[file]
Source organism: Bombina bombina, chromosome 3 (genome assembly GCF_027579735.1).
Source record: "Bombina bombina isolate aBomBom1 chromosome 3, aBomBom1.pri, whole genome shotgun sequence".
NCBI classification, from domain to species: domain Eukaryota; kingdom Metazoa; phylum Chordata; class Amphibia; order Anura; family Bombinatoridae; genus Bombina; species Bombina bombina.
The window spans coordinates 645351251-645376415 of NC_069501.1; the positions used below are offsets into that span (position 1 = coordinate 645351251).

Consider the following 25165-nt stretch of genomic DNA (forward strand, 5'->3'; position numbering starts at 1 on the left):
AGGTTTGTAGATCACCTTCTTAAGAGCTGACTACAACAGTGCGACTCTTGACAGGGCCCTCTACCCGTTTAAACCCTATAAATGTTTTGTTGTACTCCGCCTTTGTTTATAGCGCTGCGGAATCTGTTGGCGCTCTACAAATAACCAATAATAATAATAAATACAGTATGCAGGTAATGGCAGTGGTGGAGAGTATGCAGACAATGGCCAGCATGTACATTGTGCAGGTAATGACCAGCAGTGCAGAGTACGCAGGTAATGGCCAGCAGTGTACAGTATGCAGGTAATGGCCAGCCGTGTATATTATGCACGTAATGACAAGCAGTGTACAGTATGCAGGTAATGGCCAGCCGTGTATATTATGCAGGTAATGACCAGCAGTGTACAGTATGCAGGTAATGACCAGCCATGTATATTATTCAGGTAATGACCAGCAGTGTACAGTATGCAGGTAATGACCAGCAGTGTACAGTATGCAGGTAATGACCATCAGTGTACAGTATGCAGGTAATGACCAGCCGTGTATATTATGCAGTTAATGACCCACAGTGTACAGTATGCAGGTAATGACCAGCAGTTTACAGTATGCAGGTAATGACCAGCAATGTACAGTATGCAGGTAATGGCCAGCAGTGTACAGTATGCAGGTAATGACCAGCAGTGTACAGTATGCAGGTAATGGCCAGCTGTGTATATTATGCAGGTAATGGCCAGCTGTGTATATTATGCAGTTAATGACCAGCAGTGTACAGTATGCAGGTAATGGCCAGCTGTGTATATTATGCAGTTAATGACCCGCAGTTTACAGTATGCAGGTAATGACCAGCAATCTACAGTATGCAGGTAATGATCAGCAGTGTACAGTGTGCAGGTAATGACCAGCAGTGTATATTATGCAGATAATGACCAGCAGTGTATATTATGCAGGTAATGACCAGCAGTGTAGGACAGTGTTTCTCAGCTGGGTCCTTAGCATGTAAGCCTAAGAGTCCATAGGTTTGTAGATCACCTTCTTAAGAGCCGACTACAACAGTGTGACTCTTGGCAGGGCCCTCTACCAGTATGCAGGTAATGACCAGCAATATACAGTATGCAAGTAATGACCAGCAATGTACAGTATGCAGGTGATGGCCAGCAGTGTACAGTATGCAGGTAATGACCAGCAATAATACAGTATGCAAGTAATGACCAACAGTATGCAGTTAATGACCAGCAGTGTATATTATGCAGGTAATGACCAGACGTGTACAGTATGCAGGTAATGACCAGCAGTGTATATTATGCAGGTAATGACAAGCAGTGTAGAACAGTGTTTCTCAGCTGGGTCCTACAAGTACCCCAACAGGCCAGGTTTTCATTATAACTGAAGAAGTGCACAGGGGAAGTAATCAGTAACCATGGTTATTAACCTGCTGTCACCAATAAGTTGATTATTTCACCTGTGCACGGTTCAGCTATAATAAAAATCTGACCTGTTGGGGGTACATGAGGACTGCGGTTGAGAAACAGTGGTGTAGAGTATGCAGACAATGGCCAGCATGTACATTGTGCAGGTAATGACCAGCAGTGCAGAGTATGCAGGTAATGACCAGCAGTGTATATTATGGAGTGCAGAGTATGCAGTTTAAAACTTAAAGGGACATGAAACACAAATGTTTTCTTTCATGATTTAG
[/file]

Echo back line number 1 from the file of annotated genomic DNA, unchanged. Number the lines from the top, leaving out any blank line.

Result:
Source organism: Bombina bombina, chromosome 3 (genome assembly GCF_027579735.1).